Decorative Arts

Decorative arts

Kingston has a strong decorative arts tradition, particularly in ceramics. A busy pottery industry was based here in the 13th and 14th centuries, making Kingston-type Surrey whiteware to provide Londoners with jugs, dishes and other crockery. Made of pale coloured clay, many of these vessels were glazed green. Some were decorated with faces, like one on display in the Town of Kings Gallery.

Another highlight is the Marsh Collection of ceramics which includes Martinware and 20th century studio pottery by Bernard Leach and William Staite Murray. Donor Ernest Marsh was a local collector and renowned art expert. He was friends with the Martin Brothers, who created unique ceramics called Martinware at their pottery in Southall between the 1880s and 1920s. The grotesque ‘Wally Bird’ snuff jar and pots shaped like gourds are a must-see.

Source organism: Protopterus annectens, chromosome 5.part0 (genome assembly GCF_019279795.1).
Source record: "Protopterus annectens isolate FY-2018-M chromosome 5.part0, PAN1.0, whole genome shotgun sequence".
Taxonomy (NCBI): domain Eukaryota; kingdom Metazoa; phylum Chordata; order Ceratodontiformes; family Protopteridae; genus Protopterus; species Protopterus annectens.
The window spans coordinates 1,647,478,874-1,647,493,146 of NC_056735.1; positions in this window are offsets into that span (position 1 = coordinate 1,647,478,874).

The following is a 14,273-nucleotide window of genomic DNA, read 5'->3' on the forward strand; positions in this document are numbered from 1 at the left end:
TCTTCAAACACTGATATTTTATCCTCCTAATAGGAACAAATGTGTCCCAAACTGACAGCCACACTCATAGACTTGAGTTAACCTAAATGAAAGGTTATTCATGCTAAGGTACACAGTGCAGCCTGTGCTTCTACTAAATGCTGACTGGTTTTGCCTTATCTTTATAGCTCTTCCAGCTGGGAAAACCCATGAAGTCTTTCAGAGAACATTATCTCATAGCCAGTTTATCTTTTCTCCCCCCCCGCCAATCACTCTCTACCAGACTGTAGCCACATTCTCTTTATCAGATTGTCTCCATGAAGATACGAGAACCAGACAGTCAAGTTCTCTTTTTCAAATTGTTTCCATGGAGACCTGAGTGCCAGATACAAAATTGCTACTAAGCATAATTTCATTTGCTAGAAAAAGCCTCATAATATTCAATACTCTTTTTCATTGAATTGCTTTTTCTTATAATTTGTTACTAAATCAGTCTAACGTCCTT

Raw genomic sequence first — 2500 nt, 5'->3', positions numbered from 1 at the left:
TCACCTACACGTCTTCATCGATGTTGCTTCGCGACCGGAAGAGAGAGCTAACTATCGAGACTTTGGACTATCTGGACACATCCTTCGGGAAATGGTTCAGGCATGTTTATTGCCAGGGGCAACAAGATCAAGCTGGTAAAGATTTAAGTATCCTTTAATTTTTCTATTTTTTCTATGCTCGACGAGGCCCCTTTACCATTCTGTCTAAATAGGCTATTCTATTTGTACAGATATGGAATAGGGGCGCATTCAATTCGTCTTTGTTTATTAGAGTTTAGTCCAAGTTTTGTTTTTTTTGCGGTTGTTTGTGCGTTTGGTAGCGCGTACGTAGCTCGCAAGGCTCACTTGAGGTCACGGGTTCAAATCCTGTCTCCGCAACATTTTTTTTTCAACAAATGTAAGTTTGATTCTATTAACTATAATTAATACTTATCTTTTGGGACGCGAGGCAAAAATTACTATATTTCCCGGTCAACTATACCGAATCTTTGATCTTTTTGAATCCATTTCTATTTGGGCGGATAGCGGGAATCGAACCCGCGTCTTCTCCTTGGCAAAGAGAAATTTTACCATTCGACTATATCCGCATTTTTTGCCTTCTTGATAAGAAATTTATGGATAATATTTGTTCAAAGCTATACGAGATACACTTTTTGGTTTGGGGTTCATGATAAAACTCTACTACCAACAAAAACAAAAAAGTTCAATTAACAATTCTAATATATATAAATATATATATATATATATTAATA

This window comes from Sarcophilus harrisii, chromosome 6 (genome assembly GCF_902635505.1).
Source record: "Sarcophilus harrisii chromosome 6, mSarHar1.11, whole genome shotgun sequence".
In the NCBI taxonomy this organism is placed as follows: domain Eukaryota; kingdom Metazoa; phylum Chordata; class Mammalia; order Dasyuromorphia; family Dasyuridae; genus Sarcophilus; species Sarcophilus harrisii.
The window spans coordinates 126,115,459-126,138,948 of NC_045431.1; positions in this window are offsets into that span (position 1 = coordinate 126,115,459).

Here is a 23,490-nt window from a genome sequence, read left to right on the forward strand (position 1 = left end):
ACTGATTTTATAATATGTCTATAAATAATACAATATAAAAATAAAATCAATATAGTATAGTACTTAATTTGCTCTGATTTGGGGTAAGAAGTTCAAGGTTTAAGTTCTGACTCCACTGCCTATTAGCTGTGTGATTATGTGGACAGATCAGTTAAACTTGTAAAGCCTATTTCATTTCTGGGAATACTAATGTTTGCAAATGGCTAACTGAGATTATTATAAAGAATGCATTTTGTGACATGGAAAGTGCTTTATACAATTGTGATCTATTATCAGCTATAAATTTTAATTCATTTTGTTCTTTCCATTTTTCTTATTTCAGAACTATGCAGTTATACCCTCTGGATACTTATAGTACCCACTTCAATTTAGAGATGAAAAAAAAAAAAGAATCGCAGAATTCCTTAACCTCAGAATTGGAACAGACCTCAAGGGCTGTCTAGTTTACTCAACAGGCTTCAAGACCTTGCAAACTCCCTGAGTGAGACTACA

Art Nouveau designer Archibald Knox taught student Denise Tuckfield (later Wren) at Kingston School of Art between 1907 and 1912. Denise Wren went on to establish the Oxshott Pottery in the village of Oxshott, Surrey, making and selling brightly glazed tableware during the interwar period. From the late 1950s she became known for her saltglazed stoneware.